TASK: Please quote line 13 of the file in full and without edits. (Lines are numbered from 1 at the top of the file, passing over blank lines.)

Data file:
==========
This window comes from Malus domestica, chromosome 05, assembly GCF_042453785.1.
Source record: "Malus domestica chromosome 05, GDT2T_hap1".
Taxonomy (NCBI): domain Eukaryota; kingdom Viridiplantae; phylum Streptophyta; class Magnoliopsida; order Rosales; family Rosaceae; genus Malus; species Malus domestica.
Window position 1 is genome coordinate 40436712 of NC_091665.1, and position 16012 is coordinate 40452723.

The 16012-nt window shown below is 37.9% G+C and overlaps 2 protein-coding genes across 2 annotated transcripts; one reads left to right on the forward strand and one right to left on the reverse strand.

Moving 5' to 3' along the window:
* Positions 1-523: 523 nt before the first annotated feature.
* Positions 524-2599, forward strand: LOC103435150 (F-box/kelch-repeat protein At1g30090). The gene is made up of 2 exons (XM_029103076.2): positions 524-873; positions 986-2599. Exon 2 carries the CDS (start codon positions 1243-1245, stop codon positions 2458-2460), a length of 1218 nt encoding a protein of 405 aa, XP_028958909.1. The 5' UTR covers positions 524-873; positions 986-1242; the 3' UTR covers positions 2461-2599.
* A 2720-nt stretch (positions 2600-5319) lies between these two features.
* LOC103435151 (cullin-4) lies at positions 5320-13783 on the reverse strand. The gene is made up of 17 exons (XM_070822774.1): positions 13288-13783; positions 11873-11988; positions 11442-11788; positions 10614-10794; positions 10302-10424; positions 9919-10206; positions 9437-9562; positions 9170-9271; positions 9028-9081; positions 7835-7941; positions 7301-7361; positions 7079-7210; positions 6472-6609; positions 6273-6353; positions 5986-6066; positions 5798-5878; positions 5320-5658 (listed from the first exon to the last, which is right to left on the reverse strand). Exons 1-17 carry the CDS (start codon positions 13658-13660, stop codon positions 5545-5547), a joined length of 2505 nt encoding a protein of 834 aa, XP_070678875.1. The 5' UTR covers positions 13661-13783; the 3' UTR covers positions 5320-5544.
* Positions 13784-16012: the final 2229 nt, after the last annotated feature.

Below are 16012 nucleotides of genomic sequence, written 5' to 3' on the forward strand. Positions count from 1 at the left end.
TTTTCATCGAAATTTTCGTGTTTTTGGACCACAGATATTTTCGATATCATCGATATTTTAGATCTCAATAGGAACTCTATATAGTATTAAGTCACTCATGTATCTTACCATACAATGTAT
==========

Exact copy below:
TTTTCATCGAAATTTTCGTGTTTTTGGACCACAGATATTTTCGATATCATCGATATTTTAGATCTCAATAGGAACTCTATATAGTATTAAGTCACTCATGTATCTTACCATACAATGTAT